Predominant mRNA expression of CXCR4 in CD8+ and TAM-rich PDACs. Tumor samples were clustered in respect to QuanTIseq immune infiltration estimates with a two-step self-organizing map/hierarchical clustering procedure (Supplementary Fig. S1). Differences in immune infiltration estimates and log2 CXCR4 expression between the three subsets were determined by one-way ANOVA and P values corrected for multiple testing with Benjamini–Hochberg method. A, Values of immune infiltration estimates in the #1, #2, and #3 tumor subsets presented as a heat map. B, log2 CXCR4 expression in the tumor subsets. P value for the expression difference is shown in the plot heading. N numbers of samples assigned to the tumor subsets are provided under the plot. C, Spearman correlation of the QuaTIseq immune infiltration estimates with CXCR4 mRNA expression. ρ correlation coefficients with 95% CIs are shown for the significant immune feature estimates. Red, positive correlation; blue, negative correlation. N, number of observations is indicated below the plot.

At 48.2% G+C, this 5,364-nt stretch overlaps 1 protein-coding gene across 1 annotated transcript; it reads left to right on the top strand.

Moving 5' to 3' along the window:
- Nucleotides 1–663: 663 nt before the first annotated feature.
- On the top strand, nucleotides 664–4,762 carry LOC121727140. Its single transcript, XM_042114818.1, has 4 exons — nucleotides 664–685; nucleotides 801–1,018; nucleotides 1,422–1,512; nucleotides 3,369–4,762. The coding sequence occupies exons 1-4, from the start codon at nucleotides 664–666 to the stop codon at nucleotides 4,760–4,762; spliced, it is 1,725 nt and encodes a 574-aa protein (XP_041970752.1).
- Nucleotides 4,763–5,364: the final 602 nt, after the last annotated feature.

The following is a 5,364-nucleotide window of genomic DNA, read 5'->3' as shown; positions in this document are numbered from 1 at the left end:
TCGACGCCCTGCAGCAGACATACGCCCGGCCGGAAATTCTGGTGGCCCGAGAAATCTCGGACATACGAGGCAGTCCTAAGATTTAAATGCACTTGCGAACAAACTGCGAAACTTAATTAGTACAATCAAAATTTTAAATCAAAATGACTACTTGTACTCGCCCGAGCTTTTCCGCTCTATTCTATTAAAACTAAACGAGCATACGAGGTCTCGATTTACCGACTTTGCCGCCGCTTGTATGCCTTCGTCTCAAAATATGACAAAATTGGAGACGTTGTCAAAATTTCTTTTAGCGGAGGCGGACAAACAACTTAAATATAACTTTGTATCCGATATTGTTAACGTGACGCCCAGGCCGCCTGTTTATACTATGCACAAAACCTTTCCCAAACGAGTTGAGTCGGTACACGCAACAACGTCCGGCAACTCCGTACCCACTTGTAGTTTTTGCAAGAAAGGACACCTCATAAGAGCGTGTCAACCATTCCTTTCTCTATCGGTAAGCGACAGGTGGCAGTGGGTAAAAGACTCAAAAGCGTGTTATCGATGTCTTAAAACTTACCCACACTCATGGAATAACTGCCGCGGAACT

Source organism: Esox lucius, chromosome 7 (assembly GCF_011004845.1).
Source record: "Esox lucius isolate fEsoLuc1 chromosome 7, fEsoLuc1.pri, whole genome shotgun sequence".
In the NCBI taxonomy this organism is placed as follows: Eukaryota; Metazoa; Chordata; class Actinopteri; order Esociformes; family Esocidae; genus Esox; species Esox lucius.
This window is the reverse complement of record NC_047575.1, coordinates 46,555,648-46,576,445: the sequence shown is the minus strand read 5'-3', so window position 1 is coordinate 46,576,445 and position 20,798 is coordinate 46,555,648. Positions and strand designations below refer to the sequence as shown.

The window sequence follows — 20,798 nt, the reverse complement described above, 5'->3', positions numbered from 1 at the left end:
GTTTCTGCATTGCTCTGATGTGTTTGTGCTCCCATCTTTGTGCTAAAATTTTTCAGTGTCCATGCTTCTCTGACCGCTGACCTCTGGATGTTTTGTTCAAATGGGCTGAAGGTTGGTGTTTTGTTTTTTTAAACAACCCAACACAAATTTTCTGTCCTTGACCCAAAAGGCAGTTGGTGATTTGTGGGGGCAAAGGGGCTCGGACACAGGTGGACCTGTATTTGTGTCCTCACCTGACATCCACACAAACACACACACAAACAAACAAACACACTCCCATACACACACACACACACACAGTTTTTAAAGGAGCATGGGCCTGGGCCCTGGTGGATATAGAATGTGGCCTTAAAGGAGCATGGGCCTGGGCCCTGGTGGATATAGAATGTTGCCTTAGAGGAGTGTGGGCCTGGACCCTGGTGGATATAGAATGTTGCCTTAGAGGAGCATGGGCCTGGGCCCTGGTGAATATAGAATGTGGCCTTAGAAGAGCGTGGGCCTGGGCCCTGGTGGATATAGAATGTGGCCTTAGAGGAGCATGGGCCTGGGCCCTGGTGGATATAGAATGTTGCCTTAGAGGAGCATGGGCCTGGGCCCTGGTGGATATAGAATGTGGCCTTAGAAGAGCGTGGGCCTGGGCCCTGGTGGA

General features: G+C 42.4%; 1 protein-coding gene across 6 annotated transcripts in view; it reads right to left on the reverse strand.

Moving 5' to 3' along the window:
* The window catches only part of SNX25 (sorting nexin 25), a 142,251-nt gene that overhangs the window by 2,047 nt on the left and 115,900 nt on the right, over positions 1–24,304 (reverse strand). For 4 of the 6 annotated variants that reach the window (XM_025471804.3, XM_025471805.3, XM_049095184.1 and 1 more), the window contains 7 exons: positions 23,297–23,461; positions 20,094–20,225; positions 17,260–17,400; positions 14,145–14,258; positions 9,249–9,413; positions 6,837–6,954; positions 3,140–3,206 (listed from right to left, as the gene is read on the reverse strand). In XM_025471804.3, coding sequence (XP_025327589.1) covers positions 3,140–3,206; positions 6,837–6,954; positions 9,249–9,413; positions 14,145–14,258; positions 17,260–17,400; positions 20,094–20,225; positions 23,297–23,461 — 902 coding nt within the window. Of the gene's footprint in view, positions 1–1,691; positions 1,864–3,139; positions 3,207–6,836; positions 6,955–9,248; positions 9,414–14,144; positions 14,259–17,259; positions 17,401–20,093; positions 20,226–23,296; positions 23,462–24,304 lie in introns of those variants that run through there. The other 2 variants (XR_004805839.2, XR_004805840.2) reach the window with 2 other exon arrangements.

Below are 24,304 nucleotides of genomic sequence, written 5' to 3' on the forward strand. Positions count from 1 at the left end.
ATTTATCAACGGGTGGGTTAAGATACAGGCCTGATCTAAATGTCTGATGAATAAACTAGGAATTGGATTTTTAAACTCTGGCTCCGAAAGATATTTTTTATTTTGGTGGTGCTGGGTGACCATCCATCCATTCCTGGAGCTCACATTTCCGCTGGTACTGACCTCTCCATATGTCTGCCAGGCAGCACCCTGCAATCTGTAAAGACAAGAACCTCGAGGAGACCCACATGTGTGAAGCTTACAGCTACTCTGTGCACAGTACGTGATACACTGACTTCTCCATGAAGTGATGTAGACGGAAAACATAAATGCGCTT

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CXCR4 expression was the highest in the immune infiltration cluster #3 with the highest levels of CD8+ T cells, Treg and M2 TAMs (Fig. 1; Supplementary Fig. S2). The clustering results were corroborated by correlation analysis showing strong positive association of CXCR4 expression with M2 TAM, Treg, and CD8+ T cell estimates and strong negative association with levels of uncharacterized bona fide malignant cells (Fig. 1C).